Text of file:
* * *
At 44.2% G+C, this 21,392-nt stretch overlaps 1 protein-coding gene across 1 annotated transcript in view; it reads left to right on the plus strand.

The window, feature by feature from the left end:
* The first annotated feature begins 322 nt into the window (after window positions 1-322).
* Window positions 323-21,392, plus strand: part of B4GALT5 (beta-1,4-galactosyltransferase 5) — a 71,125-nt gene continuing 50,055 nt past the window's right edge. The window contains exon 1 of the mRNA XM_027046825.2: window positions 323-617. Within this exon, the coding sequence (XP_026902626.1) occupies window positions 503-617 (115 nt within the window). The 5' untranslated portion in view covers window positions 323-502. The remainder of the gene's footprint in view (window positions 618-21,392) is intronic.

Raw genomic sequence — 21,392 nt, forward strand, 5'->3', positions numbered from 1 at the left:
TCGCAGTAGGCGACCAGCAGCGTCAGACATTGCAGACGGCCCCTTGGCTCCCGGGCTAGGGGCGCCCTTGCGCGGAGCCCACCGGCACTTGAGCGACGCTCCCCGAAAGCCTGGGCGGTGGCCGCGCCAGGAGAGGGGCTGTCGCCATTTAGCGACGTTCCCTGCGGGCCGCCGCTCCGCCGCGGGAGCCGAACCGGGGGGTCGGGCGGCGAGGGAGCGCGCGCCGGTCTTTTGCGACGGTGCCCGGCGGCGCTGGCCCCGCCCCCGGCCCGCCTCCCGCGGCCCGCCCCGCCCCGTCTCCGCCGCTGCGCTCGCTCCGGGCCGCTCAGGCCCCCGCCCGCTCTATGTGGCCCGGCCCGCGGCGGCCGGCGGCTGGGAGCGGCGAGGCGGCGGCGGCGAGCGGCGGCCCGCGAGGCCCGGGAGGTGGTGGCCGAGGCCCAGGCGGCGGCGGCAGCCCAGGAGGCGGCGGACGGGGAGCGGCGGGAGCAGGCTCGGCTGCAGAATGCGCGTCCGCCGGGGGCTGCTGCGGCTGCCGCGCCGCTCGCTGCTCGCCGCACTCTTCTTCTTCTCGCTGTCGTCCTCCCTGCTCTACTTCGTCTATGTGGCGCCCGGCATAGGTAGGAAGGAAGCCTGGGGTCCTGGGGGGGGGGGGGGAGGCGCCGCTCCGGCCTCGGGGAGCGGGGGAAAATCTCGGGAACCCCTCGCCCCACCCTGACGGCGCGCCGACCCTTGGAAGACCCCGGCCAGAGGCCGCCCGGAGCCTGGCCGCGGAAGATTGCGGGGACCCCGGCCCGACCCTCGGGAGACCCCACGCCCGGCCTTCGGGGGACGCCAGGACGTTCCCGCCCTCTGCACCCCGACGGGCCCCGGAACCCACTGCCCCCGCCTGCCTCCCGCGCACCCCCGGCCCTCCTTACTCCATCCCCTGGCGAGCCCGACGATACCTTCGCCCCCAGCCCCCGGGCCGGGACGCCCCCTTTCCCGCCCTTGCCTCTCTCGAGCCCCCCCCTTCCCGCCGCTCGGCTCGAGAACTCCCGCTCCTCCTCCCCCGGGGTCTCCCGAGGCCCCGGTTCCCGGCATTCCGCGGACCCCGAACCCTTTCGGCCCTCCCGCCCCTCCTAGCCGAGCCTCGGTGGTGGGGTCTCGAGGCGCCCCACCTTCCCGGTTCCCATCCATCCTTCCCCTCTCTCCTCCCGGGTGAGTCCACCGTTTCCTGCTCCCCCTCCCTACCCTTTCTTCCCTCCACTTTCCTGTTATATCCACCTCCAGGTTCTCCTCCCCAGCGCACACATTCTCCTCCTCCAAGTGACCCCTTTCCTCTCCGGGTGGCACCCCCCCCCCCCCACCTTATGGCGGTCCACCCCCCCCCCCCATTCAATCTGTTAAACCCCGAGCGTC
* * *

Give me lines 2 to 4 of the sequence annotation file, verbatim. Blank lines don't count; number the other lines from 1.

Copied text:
The window, feature by feature from the left end:
* The first annotated feature begins 322 nt into the window (after window positions 1-322).
* Window positions 323-21,392, plus strand: part of B4GALT5 (beta-1,4-galactosyltransferase 5) — a 71,125-nt gene continuing 50,055 nt past the window's right edge. The window contains exon 1 of the mRNA XM_027046825.2: window positions 323-617. Within this exon, the coding sequence (XP_026902626.1) occupies window positions 503-617 (115 nt within the window). The 5' untranslated portion in view covers window positions 323-502. The remainder of the gene's footprint in view (window positions 618-21,392) is intronic.